by Sarah Geegan
UK Associate Professor of Earth and Environmental Sciences Alan Fryar was recently featured in The Chronicle of Higher Education; his essay describes his experience with 11 students from the arid Middle East and North Africa who convened in drought-stricken San Angelo, Texas, to learn about water.
Through a grant from the State Department's Bureau of Oceans and International Environmental and Scientific Affairs, Fryar and colleagues focused on capacity building in the Middle East and North Africa, with a particular emphasis on hydrology.
In collaboration with researchers from the University of Georgia and Western Michigan University, Fryar participated in a program called BOOST: Building Opportunity Out of Science and Technology. Fryar's colleagues in Egypt and Morocco selected graduate students from those two countries with experience in hydrology and geology to participate in a field course. Five students from Morocco and six students from Egypt traveled to the U.S. in June.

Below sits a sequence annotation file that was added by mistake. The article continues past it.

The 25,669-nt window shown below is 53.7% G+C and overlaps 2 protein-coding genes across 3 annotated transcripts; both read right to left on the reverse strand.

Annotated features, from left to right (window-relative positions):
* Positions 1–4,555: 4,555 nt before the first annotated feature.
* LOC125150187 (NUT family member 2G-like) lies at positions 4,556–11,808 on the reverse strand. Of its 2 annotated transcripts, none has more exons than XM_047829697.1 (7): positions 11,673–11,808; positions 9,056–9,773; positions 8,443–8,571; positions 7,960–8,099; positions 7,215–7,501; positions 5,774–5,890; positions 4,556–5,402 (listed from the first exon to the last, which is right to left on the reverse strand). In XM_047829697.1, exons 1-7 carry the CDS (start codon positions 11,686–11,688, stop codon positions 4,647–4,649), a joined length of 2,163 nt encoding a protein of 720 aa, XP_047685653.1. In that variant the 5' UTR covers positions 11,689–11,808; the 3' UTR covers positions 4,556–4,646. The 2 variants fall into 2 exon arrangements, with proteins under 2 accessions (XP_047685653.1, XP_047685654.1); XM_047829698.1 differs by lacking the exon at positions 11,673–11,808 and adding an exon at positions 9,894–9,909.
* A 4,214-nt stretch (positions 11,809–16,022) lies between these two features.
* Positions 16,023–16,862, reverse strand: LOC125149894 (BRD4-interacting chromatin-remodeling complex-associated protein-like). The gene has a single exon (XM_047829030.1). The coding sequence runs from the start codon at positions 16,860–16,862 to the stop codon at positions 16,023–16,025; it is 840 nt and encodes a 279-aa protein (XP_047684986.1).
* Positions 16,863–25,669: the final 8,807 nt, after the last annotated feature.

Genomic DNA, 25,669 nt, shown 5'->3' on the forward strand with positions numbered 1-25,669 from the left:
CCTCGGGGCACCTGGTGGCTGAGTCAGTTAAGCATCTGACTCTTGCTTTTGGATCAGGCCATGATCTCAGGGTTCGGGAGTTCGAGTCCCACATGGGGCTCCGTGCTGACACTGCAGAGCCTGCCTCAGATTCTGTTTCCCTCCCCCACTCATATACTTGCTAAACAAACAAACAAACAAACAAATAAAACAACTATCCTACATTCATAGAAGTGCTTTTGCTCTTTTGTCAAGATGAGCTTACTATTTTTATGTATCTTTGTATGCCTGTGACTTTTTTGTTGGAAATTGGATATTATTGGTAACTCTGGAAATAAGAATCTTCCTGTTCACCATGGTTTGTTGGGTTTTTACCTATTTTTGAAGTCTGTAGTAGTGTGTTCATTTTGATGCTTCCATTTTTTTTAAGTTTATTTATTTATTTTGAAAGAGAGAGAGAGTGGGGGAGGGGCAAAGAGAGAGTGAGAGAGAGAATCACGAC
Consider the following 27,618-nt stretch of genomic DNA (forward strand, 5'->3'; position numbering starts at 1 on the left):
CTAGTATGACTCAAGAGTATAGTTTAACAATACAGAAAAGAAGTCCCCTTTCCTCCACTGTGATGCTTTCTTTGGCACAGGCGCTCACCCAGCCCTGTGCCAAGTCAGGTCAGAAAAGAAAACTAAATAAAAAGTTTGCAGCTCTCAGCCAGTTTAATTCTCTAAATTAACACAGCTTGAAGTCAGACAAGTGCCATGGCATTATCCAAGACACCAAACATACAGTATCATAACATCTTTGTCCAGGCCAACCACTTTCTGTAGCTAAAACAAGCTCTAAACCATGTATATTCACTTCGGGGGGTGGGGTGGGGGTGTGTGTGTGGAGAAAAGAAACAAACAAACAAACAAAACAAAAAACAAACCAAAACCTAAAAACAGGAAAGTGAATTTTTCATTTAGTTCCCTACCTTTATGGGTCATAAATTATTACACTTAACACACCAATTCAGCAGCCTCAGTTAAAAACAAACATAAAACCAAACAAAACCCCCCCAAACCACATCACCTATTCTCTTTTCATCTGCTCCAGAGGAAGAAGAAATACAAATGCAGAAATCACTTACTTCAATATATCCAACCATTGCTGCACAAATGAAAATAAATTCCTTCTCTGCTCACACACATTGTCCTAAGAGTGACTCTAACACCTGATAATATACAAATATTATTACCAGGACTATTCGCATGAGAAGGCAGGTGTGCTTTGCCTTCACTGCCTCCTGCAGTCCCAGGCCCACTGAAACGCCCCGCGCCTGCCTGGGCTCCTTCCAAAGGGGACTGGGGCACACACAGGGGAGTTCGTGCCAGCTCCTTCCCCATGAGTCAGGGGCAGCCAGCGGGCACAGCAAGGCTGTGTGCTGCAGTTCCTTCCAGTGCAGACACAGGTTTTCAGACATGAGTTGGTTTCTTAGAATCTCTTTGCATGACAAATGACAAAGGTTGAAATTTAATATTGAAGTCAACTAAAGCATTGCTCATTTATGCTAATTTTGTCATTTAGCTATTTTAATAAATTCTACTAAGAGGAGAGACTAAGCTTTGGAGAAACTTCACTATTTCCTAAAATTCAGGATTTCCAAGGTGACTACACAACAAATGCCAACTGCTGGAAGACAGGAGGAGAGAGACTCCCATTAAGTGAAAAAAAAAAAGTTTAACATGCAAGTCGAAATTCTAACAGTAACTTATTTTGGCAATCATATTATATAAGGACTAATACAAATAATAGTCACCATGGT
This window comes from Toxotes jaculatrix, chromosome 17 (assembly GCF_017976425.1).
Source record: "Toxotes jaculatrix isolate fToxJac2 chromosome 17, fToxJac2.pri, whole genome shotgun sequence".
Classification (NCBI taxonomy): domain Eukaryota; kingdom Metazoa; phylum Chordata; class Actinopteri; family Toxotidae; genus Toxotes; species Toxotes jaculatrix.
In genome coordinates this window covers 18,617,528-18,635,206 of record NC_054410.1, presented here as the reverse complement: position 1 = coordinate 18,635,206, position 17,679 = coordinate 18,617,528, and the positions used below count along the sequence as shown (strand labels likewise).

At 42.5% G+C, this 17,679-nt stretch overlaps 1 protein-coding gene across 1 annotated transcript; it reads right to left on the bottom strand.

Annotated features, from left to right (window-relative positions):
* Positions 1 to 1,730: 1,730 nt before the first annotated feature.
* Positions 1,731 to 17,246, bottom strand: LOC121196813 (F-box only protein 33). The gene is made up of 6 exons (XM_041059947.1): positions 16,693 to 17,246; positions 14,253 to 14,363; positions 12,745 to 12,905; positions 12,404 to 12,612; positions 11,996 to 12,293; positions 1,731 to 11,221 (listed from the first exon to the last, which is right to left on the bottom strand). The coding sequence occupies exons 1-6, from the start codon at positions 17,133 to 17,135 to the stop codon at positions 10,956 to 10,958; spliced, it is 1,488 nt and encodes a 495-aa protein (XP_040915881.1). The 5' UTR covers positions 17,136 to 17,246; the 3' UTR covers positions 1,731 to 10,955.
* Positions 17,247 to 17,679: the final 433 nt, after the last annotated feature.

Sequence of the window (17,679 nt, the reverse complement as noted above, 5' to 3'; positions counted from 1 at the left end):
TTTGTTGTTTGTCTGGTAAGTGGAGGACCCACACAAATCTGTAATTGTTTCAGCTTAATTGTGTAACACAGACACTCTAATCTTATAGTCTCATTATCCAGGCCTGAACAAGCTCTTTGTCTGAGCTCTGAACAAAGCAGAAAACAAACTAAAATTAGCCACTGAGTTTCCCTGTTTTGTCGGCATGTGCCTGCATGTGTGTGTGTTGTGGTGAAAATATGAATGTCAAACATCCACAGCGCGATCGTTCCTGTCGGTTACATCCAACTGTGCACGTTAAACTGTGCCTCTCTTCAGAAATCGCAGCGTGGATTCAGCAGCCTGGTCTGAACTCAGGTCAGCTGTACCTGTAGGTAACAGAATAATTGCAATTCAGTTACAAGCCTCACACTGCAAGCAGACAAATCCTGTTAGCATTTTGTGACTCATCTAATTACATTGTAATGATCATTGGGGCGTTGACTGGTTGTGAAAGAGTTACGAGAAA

The training involved various tests and applied skills in the field, such as measuring water infiltration, stream flow, depths to water in wells and water chemistry. Fryar said that the students arrived with varying skill sets, though no set was complete. The goal was to transfer knowledge in a holistic manner.
The effort also represented cultural undertaking, as the students were largely unfamiliar not only with the U.S., but also with their international counterparts. Fryar's essay, titled "Hijabs, Hydrology and Lyle Lovett," describes his time instructing, learning from and bonding with the students throughout their time in Texas.
To read the essay, click here.